Why? That brings us to the third point: combos. If you don’t get into the habit of nailing these, you can forget about playing to the likes of Metallica, Dragonforce, Children of Bodom, Slayer, Iron Maiden and all those other crazy fast but superbly awesome artists on medium or high difficulty. So how do we pull off combos? Simple – you try and select three or more blocks of as many colour types as you can before you blast the living daylights out of ‘em. So again, unlike Bejeweled and others, you’re not just getting rid of any one colour at a time, but you have the possibility of taking out a set of all four colours with one click of the right mouse button. This scores you some massive points as well as significantly more real estate on the game board, and you’re going to need both if you want to get featured on the online leaderboards.
And lastly, we have the special powerups. As you play through a track and pull off combos, you fill the “SP” meter until it starts glowing, signaling that it’s ready for action. Thereafter, clicking outside the game board activates the powerup, and good stuff comes your way to save your sorry backside. These have to be unlocked first though, and each one has a condition to be met first, but the majority of them are fairly simple to earn. There are four basic powerups and one unique powerup for each game mode (Freeplay, Ascend and Descend), giving you a total of seven to unlock. They include Wildcard blocks (change to any coloured block), Roulette (destroys all blocks of a randomly chosen colour), Bank (stores incoming blocks for later use), and some others which I’ll leave for you to discover.
Oh and good stuff isn’t all that you’ll see all the time; contrary to these nice powerups, there are time bomb blocks which if not matched and destroyed before the countdown expires, explode and produce a bunch of “black blocks” – empty spaces that can’t be occupied by any colours for a short period of time…short enough to make you fail if you have more than two or three occurrences on harder difficulties and faster songs.
Alright, so that’s plenty of decent stuff about the gameplay and how it’s not just Bejeweled with blocks and a custom playlist, but there are two gripes I do have with Turba: the presentation and the repetitiveness. All the menus and the file browser interface seem a bit shoddy and quite cluttered, and the game board itself is nothing fancy at all. The graphics are nowhere near some of the high-def visuals exhibited by other indie games, and the game doesn’t offer any options to tweak them either, save for fullscreen or windowed mode. And then there’s the question of replayability. Sure, there’s lots to be had if you plan to run the game through half your music library, but the big question is: will you? I don’t really think so. Unless you’re one of those leaderboard or achievement fanatics, you will find little to no reason to come back once the initial novelty has worn off, except maybe for the occasional casual game or two when you’re sick of all the mainstream stuff or have ten minutes in between a busy schedule. And not that this is any fault of the developers, but to keep facts straight and be honest, there are other indie titles out there which can give you some great gameplay and solid replay value for the same price.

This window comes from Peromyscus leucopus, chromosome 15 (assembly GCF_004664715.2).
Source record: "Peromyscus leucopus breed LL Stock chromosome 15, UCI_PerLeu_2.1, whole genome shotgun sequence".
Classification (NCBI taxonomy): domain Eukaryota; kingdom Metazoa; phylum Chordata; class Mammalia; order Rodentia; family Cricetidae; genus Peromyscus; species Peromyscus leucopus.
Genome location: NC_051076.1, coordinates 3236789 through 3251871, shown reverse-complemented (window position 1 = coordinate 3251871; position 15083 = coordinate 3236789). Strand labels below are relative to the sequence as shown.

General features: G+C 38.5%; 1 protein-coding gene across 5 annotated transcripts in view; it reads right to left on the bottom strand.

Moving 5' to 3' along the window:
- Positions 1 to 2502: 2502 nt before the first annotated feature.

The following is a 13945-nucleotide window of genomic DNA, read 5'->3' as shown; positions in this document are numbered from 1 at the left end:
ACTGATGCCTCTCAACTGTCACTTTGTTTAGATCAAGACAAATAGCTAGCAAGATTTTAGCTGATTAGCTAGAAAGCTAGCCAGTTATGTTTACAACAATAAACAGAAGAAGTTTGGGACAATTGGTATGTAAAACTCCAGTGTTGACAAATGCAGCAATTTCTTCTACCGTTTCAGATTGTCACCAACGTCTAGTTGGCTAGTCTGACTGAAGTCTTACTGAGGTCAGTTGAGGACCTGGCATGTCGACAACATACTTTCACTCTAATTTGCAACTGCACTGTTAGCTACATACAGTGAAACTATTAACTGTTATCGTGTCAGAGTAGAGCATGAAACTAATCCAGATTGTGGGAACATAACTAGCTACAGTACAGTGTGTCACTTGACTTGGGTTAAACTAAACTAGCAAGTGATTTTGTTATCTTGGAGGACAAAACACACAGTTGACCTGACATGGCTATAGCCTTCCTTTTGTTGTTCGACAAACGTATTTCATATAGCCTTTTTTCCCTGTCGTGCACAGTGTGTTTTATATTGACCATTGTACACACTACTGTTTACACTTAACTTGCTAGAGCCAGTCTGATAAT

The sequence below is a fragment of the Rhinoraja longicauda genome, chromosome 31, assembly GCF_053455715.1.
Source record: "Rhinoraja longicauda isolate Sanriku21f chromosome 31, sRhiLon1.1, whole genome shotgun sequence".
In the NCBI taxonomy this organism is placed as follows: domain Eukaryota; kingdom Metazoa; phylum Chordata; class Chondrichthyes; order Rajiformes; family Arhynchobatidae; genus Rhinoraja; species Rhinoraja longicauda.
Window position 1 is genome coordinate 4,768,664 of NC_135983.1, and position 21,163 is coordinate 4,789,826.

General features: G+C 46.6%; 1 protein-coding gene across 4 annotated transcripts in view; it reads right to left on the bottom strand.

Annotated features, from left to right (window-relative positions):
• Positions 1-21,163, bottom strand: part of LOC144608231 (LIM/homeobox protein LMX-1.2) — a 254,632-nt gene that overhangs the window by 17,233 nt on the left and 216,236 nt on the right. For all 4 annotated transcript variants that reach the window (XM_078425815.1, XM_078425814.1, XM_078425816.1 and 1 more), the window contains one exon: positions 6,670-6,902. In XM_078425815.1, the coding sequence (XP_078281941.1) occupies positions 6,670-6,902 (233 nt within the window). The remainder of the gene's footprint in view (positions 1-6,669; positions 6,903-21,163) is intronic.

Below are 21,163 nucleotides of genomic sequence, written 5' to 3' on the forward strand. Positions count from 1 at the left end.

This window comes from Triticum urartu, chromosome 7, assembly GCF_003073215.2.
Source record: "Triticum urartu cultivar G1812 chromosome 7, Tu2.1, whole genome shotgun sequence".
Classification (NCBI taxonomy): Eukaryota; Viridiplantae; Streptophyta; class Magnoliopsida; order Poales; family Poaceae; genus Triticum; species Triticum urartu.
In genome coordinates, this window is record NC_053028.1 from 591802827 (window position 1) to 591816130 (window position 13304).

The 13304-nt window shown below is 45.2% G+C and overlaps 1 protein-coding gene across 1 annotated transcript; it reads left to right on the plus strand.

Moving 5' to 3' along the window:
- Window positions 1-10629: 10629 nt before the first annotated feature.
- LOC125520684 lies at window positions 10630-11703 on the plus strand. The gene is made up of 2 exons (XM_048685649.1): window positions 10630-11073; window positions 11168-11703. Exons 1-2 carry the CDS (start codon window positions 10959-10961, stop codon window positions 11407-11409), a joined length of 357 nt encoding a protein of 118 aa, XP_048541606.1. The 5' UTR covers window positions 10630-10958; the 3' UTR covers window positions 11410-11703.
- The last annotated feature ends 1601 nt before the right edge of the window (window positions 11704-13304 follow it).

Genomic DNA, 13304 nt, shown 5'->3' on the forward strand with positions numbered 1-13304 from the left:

To give credit where it’s due, Turba does bring some innovation to the table with its beat detection system, fast-paced gameplay and unique mechanics. However in terms of overall quality, it does let down a wee bit, especially since we’re now accustomed to seeing much better stuff for the same price tag. The sheer lack of anything to do once you’re done unlocking the powerups and once the novelty has worn off might put most people off, but if you’re the type who absolutely loves these sorts of games or loves persisting in their efforts of getting onto leaderboards and unlocking every single achievement available, then rest assured – you’ll get your money’s worth here.